Book Reviews | Literary Arts

Wolves That Lope Into Your Dreams: Rob Carney’s “88 Maps”

88mapsEvery now and then I run across a poem so tasty I’m greedy for more by the same poet, which is how I felt after finding Rob Carney’s prize winning “Seven Pages from The Book of Sharks” on The poem tells a wholly invented myth of sharks in plainspoken and often lighthearted language. I could imagine Carney’s sharks swimming through a children’s book illustrated with circling fins and toothy jaws. In one stanza the poet becomes a child talking to another boy who tells him, “Sharks are the ocean’s way of talking./Like talking with your hands.”

Storytelling is characteristic of Carney’s poetry. One of his previous collections even bears the title “Story Problems” (2011), and it includes a particularly lovely set of poems featuring apocryphal “Old Songs about Washington,” telling tales of bears, salmon, whales and other denizens of the wet, green Pacific Northwest where Carney grew up. Nowadays Carney is a professor of English and Literature at Utah Valley University and his latest book, 88 Maps: Poems, finds the poet striving to become native to this place despite surges of homesickness.

The mysterious maps of the title poem are discovered in a carefully constructed cabinet left in the basement of the poet’s new house by some unknown previous inhabitant. These maps chart a baffling new landscape showing, the small concavity above his cat’s bones/ where loosened dirt/ sunk slowly in the rain, and strangely detailed, tidal charts of his room-to-room movements,/ the constellations of upstairs furniture. The mapmaker is no malevolent spirit, however. He has thoughtfully provided, a map of the Salt Lake metro area/ in case I’d moved from out of state, which the poet uses to swat a wasp. At least it wasn’t a honeybee. The metaphorical stage is set for the poet to find his way, though he is exiled in the dry Utah desert.

Seems like every weekend in the summer here, someone wants to take you down to Moab. You go there and hang out, and marvel at nature and beauty. Like it’s your job. writes Carney in the prose poem “Undercurrents,” and then segues into a story about growing up in Washington State. He ponders the question of how to find a new home by shopping and under the section heading “Home Appraisals,” the poems are based on real estate ads—“Two Story, Stone and Brick, Single-Family Dwelling:” If there’s added value in a ceiling fan,/ then there must be value in a hawk. Or “2,140 Square Feet:” says nothing at all about the unsquare angles.

Carney’s poetic impulse is to turn everything into a myth, and he makes an admirable effort to find poetry in the antics of the Utah Legislature and their Republican cronies (Carney makes no secret of his politically liberal views; in response to a particularly flattering comment addressed to him at a writing conference he wishes he had said, thanks for calling my poems open-minded./ That seems a good measure to go by. I won’t forget).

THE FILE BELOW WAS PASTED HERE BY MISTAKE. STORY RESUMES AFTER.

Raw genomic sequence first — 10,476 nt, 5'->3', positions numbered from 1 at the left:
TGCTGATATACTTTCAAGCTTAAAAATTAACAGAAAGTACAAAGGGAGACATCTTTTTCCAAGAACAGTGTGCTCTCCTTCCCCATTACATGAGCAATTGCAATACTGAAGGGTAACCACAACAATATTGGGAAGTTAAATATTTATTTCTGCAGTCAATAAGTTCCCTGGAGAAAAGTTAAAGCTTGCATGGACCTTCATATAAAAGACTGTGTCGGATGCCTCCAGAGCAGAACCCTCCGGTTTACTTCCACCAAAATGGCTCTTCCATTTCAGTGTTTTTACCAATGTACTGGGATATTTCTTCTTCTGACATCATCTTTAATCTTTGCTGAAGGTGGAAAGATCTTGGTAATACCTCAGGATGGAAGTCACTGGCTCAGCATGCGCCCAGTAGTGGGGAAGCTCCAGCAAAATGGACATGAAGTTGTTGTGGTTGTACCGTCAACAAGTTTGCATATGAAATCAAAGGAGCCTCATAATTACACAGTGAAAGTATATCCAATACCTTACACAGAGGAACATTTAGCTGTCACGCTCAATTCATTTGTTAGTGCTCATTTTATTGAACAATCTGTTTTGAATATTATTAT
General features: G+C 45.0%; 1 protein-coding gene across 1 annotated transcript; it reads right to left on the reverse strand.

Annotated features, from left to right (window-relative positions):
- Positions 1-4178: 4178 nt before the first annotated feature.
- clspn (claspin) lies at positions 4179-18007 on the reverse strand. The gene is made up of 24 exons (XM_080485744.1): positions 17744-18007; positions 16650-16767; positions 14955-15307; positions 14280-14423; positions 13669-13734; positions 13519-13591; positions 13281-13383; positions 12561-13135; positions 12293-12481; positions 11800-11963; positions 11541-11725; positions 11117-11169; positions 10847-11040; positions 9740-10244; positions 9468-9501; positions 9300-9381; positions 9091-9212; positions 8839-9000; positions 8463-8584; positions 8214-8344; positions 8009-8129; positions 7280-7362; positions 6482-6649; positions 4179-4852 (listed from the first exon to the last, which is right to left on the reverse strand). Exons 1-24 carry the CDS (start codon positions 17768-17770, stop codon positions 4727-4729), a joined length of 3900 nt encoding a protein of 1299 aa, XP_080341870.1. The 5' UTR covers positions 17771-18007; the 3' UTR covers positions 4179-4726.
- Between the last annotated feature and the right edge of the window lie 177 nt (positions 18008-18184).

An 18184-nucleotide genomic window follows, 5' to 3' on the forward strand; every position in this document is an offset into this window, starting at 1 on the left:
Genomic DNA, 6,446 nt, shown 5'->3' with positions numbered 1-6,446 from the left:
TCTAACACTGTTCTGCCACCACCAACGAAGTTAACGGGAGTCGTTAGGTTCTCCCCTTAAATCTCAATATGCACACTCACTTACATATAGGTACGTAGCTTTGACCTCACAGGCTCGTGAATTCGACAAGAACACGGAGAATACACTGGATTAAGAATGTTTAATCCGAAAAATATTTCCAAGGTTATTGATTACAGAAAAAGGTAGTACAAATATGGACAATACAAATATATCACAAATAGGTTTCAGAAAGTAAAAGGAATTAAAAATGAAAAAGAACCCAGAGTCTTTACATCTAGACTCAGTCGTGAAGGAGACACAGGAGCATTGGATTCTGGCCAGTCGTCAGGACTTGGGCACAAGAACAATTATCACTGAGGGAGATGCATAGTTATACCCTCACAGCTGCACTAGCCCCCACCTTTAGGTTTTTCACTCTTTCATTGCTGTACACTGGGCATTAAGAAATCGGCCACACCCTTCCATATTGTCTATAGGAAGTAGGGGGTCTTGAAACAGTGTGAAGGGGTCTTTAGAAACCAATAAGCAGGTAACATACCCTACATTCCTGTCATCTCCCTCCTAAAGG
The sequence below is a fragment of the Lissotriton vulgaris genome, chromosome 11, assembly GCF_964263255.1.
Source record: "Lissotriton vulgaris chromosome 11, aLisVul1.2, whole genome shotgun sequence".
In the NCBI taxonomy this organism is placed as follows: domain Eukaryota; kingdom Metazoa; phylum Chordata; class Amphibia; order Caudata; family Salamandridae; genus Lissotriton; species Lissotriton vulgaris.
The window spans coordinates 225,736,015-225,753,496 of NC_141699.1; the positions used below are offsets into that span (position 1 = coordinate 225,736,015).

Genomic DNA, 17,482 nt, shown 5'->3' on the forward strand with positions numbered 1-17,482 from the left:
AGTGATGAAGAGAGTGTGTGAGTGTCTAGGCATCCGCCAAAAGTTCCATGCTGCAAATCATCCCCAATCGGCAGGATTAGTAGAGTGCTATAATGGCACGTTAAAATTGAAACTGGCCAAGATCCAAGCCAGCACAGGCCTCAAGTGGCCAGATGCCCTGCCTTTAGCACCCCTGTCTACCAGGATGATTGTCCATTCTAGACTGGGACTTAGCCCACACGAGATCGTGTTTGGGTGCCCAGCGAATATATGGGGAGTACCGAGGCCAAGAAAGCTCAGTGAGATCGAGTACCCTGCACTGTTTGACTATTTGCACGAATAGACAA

My favorite title in this entire collection belongs to a poem called, “To the Representative on the House Science, Space and Technology Committee, Who in 2012 Said, ‘Evolution, Big Bang Theory, all That Is Lies Straight from the Pit of Hell, ‘ I Offer This Quick Study on Natural Selection, in Which the Eagle is Thought; the River is Reason; the Salmon Is Insight; Tomorrow Is a Salmon; and the Crows, of Course, Are You.”

With a title that splendid you hardly even need a poem. A few of these political poems have footnotes to prove that regardless of whimsy and poetic license, Carney is absolutely not making some things up.

Despite this sense of ambivalence, and a poem that laments, “Every Place I’ve Ever Lived is Gone,” Carney comes down on the side of trying to form real connections to people and place. He rails against the dead-alive virus of consumerism, and the eagle-free landscapes of developments with names like “Eagle Ridge, Eagle Crest, Eagle View.” The final poem, “In the Only Zombie Flick I’ll Watch,” says, it isn’t brains they’re after./ It’s our phones. So hang up and read. These delightful poems tread a line between politics and poetics, finding enchantment in a neighbor who brings over apple cider and chats about raccoons, an owl hunting in the yard, and wolves that lope into your dreams.


88 Maps: Poems
Rob Carney
Lost Horse Press
66 p.
RobCarneyArticleRob Carney earned a BA in English from Pacific Lutheran University and an MFA in Creative Writing from Eastern Washington University, completing his PhD at the University of Louisiana-Lafayette. He is a two-time winner of the Utah Book Award for Poetry and the author of three previous books and three chapbooks of poems, including Story Problems and Weather Report from Somondoco Press. His work has appeared in Cave Wall, Mid-American Review, Poetry Northwest, Quarterly West, Redactions, River Styx, Sugar House Review, other journals, as well as Flash Fiction Forward (Norton 2006). In 2014 he received the Robinson Jeffers Tor House Prize for Poetry. He is a Professor of English at Utah Valley University.

And here is a video of him reading his poem produced by the Utah Department of Arts & Museum’s Bite Size Poetry

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